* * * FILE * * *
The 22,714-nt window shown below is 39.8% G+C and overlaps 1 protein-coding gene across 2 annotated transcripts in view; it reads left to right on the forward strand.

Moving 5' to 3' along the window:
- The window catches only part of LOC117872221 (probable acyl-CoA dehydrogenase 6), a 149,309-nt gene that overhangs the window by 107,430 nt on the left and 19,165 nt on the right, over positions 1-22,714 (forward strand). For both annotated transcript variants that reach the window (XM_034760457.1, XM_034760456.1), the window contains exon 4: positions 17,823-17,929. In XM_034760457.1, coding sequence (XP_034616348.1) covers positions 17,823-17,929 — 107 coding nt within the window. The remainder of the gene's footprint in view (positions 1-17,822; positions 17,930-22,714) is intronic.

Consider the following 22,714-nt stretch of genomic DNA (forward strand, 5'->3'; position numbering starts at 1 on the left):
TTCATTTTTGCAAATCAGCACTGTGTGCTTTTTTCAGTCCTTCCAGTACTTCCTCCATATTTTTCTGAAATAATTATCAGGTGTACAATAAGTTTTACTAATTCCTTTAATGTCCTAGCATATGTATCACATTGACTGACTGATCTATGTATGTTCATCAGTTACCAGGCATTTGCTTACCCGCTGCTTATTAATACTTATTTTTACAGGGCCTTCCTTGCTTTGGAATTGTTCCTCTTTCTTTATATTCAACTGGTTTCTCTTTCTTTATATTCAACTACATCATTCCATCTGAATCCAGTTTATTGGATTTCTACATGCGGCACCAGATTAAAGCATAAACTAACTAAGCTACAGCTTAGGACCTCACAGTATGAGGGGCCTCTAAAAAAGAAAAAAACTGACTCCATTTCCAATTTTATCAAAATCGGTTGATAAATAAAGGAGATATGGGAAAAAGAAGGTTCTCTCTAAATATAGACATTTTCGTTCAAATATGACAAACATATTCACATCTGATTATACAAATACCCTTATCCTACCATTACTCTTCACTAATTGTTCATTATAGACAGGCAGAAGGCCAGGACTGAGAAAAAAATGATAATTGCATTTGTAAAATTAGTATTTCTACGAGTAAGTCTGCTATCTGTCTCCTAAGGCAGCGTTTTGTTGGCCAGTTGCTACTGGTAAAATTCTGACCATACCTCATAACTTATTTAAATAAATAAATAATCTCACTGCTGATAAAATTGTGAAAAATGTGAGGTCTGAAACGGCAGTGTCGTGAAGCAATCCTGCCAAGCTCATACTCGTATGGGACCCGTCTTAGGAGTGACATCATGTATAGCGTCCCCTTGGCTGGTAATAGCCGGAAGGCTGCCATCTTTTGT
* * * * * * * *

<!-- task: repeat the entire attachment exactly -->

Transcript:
The 22,714-nt window shown below is 39.8% G+C and overlaps 1 protein-coding gene across 2 annotated transcripts in view; it reads left to right on the forward strand.

Moving 5' to 3' along the window:
- The window catches only part of LOC117872221 (probable acyl-CoA dehydrogenase 6), a 149,309-nt gene that overhangs the window by 107,430 nt on the left and 19,165 nt on the right, over positions 1-22,714 (forward strand). For both annotated transcript variants that reach the window (XM_034760457.1, XM_034760456.1), the window contains exon 4: positions 17,823-17,929. In XM_034760457.1, coding sequence (XP_034616348.1) covers positions 17,823-17,929 — 107 coding nt within the window. The remainder of the gene's footprint in view (positions 1-17,822; positions 17,930-22,714) is intronic.

Consider the following 22,714-nt stretch of genomic DNA (forward strand, 5'->3'; position numbering starts at 1 on the left):
TTCATTTTTGCAAATCAGCACTGTGTGCTTTTTTCAGTCCTTCCAGTACTTCCTCCATATTTTTCTGAAATAATTATCAGGTGTACAATAAGTTTTACTAATTCCTTTAATGTCCTAGCATATGTATCACATTGACTGACTGATCTATGTATGTTCATCAGTTACCAGGCATTTGCTTACCCGCTGCTTATTAATACTTATTTTTACAGGGCCTTCCTTGCTTTGGAATTGTTCCTCTTTCTTTATATTCAACTGGTTTCTCTTTCTTTATATTCAACTACATCATTCCATCTGAATCCAGTTTATTGGATTTCTACATGCGGCACCAGATTAAAGCATAAACTAACTAAGCTACAGCTTAGGACCTCACAGTATGAGGGGCCTCTAAAAAAGAAAAAAACTGACTCCATTTCCAATTTTATCAAAATCGGTTGATAAATAAAGGAGATATGGGAAAAAGAAGGTTCTCTCTAAATATAGACATTTTCGTTCAAATATGACAAACATATTCACATCTGATTATACAAATACCCTTATCCTACCATTACTCTTCACTAATTGTTCATTATAGACAGGCAGAAGGCCAGGACTGAGAAAAAAATGATAATTGCATTTGTAAAATTAGTATTTCTACGAGTAAGTCTGCTATCTGTCTCCTAAGGCAGCGTTTTGTTGGCCAGTTGCTACTGGTAAAATTCTGACCATACCTCATAACTTATTTAAATAAATAAATAATCTCACTGCTGATAAAATTGTGAAAAATGTGAGGTCTGAAACGGCAGTGTCGTGAAGCAATCCTGCCAAGCTCATACTCGTATGGGACCCGTCTTAGGAGTGACATCATGTATAGCGTCCCCTTGGCTGGTAATAGCCGGAAGGCTGCCATCTTTTGT